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Turnbull wants Zuckerberg to answer questions in Australia

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WASHINGTON, DC – APRIL 09: Facebook CEO Mark Zuckerberg (C) leaves the office of Sen. Dianne Feinstein (D-CA) after meeting with Feinstein on Capitol Hill on April 9, 2018 in Washington, DC. Zuckerberg is meeting with individual senators in advance of tomorrow’s scheduled hearing before the Senate Judiciary and Commerce committeees. Zuckerberg is under pressure to explain why tens of millions of Facebook user’s private information was shared with Cambridge Analytica. Win McNamee/Getty Images/AFP

Prime Minister Malcolm Turnbull would “love” Facebook boss Mark Zuckerberg to be grilled by Australian lawmakers, he said Thursday, in the wake of revelations the tech giant allowed Chinese smartphone makers access to user data.

The social media behemoth has drawn renewed criticism after confirming it shared data with Chinese electronics firms, including Huawei which has been banned by the US military over cyberespionage concerns.

Canberra has recently moved to strengthen its own intelligence capability amid growing fears of foreign, particularly Chinese, political interference.

“Certainly there are a lot of concerns about Facebook — about privacy,” Turnbull told reporters in Brisbane. “I would welcome Facebook coming and testifying before our parliamentary committees.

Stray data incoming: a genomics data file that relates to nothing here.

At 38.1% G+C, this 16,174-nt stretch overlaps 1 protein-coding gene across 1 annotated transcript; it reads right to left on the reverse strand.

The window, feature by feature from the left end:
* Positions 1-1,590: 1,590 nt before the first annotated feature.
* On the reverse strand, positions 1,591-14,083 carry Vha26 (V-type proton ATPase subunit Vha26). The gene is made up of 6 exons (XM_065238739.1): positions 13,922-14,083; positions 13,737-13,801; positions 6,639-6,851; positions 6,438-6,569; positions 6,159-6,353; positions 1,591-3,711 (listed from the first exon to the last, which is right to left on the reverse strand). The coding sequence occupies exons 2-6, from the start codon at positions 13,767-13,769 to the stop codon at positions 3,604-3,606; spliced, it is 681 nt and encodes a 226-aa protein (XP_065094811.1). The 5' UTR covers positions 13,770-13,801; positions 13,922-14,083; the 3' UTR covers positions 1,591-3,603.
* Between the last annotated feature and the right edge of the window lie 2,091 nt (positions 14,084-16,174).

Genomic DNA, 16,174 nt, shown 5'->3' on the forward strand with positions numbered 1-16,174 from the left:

“Of course, we’d love to see the boss,” he said when asked if Zuckerberg should appear personally.

Social networks had rapidly become “dominant in every respect” of people’s lives, the prime minister added, and it was important users were aware of how their data was used.

The deputy chair of Australia’s joint intelligence and security committee, Anthony Byrne, said the Facebook boss needed to explain to Australia’s 15 million Facebook users why it was sharing their data with Chinese firms.

“It is completely unacceptable that information from Facebook users has been slyly handed over to Huawei by Facebook,” he told the Australian newspaper.

“I want to know why Mr Zuckerberg allowed this to happen. If need be, he will be invited to appear before the (committee) in a public hearing to explain himself to our committee and the Australian people.”

The revelations come weeks after Zuckerberg was grilled in US Congress about the hijacking of personal data on some 87 million Facebook users by Cambridge Analytica, a consultancy working on Donald Trump’s 2016 election campaign.

Facebook said its contracts with phone makers placed tight limits on what could be done with data, and information obtained by Huawei was not stored on the firm’s server.

The social media giant said it was winding up the interface arrangements with device makers and its integration partnership with Huawei would end this week.

Huawei has said that it has never collected or stored any Facebook data and has claimed any national security concerns were unfounded.


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